Any man who eats dessert," Hemingway once quipped, "isn't drinking enough." But why choose between two terrific vices when you can order dessert wine? I Fratellini's menu includes a flight of three beauties: 2000 Saracco Moscato d'Asti, 1997 Forteto della Luja Piasa Rischei Moscato d'Asti and 1999 Colosi Malvasia. We had a ball comparing the frizzante (tingly finish) of one vino dolce with the honeyed mellowness of another. As we sipped, we got to thinking about wine lists and came up with a few principles. First, a well-rounded list should include dessert wines, sometimes called liqueurs or fortified wines. Featuring a small selection of cream sherries, ports, Sauternes or late-harvest Rieslings expands diners' options and boosts check averages for servers and owners. Second, the bottles chosen for the list should complement the restaurant's cuisine.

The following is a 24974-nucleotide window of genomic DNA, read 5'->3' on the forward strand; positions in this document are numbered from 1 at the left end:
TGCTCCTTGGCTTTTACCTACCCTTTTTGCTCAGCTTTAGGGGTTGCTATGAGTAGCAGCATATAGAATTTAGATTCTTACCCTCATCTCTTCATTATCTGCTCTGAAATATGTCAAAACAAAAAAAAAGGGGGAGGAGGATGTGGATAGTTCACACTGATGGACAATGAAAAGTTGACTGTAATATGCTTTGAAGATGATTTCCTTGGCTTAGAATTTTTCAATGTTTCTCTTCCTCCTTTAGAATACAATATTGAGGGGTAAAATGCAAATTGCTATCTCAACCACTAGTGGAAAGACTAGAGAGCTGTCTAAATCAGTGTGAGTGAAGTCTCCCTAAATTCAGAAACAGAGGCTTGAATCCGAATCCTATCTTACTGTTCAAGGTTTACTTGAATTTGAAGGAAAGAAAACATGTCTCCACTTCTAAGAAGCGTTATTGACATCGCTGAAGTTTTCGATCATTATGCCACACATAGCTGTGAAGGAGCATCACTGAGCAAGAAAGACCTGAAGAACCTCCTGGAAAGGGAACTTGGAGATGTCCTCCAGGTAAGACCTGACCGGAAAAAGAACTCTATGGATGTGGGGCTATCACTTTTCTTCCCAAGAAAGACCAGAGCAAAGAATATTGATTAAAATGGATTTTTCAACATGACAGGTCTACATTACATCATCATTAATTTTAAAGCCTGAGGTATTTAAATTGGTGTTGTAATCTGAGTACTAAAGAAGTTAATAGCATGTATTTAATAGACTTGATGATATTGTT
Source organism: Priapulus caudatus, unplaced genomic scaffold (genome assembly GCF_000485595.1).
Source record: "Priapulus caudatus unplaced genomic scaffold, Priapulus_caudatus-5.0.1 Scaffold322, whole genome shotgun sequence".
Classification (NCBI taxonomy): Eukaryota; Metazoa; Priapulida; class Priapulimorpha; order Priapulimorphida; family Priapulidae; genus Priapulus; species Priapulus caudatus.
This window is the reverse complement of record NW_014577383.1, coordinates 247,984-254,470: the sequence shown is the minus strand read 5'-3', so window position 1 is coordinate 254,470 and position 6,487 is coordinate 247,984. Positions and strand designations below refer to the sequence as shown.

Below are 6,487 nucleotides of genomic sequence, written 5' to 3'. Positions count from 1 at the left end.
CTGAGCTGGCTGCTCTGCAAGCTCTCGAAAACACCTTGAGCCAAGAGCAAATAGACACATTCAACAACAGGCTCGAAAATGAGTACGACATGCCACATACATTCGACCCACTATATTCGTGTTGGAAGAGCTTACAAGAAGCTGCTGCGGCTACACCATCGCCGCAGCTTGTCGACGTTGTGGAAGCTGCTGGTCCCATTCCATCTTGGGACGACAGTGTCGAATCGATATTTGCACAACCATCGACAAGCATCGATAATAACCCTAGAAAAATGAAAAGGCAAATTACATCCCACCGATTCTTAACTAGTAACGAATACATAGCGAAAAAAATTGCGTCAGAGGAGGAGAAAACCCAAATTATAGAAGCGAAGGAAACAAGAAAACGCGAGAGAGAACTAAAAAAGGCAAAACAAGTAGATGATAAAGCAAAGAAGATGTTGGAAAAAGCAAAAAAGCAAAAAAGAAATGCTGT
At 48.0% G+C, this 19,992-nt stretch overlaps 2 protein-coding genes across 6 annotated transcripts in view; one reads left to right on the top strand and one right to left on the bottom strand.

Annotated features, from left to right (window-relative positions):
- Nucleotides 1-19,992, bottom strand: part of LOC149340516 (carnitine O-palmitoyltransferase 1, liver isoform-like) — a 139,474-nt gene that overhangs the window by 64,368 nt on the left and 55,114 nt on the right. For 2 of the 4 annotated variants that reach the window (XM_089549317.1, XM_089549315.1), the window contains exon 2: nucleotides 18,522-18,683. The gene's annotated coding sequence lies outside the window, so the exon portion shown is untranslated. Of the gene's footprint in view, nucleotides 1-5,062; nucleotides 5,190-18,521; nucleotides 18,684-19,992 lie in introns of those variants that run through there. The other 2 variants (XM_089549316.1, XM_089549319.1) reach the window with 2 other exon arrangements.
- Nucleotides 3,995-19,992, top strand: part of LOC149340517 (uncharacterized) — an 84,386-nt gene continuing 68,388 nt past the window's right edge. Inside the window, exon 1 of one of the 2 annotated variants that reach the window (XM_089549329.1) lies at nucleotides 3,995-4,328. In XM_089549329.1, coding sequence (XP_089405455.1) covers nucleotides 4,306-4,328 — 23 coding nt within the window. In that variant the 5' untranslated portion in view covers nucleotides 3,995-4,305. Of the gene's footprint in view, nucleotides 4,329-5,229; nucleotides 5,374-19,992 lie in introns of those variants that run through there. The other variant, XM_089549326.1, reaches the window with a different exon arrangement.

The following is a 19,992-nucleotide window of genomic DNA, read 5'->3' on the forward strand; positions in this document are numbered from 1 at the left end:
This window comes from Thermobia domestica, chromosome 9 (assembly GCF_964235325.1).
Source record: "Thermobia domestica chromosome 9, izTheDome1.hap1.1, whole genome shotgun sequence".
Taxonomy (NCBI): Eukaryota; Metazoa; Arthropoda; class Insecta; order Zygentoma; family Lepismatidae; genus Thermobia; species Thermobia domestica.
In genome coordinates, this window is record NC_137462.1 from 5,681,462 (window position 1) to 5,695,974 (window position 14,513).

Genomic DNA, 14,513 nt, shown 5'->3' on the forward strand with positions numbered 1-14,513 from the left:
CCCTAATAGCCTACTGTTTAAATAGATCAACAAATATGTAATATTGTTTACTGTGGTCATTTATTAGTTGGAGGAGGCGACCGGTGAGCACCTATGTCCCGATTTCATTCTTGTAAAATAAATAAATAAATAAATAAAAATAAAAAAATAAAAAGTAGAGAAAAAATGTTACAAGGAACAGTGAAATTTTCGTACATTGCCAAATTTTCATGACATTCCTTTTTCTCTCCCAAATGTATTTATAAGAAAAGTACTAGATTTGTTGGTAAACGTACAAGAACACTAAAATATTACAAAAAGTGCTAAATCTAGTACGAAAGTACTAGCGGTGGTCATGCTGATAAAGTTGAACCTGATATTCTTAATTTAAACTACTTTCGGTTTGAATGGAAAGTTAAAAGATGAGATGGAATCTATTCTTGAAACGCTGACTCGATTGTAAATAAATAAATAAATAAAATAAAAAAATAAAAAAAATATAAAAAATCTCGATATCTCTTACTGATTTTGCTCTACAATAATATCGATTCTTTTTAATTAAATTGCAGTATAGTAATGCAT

Manager Rich Zellich assembled I Fratellini's daring all-Italian wine list. It is a balanced, innovative collection of about 50 bottles, supplemented by a reserve list of rarer wines. The Barolos, Chiantis, Dolcettos and Barbarescos match the restaurant's food perfectly -- that's only natural, given that Italy's cuisine and viticulture evolved together over centuries. Most restaurants stick with popular varietals -- primarily Chardonnay, Merlot, Cabernet and white Zinfandel -- from large producers in California and France, without regard to what's coming out of the kitchen.
Finally, offering descriptions of each wine encourages diners to experiment. Zellich's tasting notes are dripping with superlatives that reveal his enthusiasm. Powerful, intense and wonderful! Full-bodied and silky! Supreme structure! It's delicious to read tidbits such as these: "Strawberry notes with saddle leather, spice and cedar" and "Earth, chocolate and violets on a powerful frame." Such vivid language lets customers know exactly what to expect when the bottle is uncorked, turning wine drinkers into wine lovers.